In the last submission we touched on how there are many advisers who have recommended onshore bonds when the offshore alternative may have proved more effective.
More specifically, the situations of a husband and wife using assignments and those retiring abroad were mentioned.
Since writing the last piece I have presented at a number of seminars and covered these specific situations in more depth. It surprising that some advisers believe the tax treatment of an offshore bond is irrespective of residence.
At one seminar an adviser suggested that a client of his who was retiring abroad would be entitled to receive the 5% withdrawal allowance on his onshore bond without being subject to local taxation.
But it is the authorities in the country in which he is living - ie not HMRC - determine the tax legislation that applies to a non-UK resident UK domicile (with the possible exception of inheritance tax). It is possible that the local tax authorities would treat the withdrawals as income and tax them accordingly.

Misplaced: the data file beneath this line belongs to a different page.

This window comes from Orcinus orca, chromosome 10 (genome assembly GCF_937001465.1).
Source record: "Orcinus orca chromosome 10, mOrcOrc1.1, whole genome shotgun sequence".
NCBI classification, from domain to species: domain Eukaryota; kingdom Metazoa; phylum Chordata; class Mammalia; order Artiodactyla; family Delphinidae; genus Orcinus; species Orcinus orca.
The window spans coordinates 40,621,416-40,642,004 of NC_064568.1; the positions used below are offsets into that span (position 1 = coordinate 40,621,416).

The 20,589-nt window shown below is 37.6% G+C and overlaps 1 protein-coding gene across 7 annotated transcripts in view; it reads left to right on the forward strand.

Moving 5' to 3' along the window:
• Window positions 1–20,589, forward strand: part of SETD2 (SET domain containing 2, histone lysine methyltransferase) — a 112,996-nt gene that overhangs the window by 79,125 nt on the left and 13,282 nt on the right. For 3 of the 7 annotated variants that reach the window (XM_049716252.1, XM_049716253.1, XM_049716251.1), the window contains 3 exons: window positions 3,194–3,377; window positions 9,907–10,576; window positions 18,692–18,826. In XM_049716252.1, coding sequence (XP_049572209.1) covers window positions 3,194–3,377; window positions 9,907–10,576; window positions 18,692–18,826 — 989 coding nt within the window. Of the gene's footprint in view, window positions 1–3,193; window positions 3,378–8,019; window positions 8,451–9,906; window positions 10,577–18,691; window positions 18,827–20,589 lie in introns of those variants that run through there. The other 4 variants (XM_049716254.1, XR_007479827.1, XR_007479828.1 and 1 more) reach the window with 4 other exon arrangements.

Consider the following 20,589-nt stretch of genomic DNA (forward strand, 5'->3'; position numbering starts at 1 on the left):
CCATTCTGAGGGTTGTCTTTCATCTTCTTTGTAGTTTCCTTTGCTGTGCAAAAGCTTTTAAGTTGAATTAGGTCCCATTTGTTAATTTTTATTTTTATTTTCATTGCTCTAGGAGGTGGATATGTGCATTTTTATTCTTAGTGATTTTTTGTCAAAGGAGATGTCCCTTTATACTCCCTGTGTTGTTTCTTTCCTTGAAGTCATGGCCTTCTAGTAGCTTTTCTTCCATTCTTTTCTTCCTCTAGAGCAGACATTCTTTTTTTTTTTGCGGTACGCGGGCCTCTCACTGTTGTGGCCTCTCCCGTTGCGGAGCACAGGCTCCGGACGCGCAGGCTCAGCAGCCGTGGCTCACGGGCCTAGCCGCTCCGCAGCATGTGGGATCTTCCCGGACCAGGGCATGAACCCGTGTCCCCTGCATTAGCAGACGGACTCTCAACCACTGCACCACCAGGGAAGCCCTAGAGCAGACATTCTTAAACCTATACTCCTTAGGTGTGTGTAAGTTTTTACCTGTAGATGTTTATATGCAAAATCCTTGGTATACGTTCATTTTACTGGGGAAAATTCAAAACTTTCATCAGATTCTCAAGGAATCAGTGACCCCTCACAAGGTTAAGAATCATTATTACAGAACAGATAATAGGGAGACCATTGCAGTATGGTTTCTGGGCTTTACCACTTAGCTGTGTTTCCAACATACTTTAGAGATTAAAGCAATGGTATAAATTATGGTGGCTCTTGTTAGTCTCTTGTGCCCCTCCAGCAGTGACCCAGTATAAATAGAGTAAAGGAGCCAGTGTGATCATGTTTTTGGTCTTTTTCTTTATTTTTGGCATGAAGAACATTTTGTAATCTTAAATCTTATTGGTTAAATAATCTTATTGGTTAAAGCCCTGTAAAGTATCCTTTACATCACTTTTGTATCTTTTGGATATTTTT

Even after explaining this, it was apparent that more than one adviser believed that the local tax authority would offer some form of credit for the tax paid at source on onshore bonds, but this is unlikely.
The point being made in the last article was that offshore bonds, being subject to no tax at source (except withholding tax), could only therefore be taxed once, whereas onshore bonds could potentially be taxed twice.
Frequently, providers are asked to provide support to advisers for clients who are moving abroad and often those advisers are disappointed with the inevitable negative response. It is not that providers are unwilling to assist but that they cannot do so from a liability stand point. (Even if we were to compile a database of tax legislation it would be out of date the moment it was completed as one country or another would have passed a new finance act!)
It is very easy to make assumptions about how other jurisdictions will tax clients and care needs to be taken to explain to clients that either they need to seek specialist advice on the subject or that advice applies only if they are UK resident.
Richard Leeson is international relationship manager at Prudential.
The views expressed are those of the author and not those of the company he represents.IFAonline
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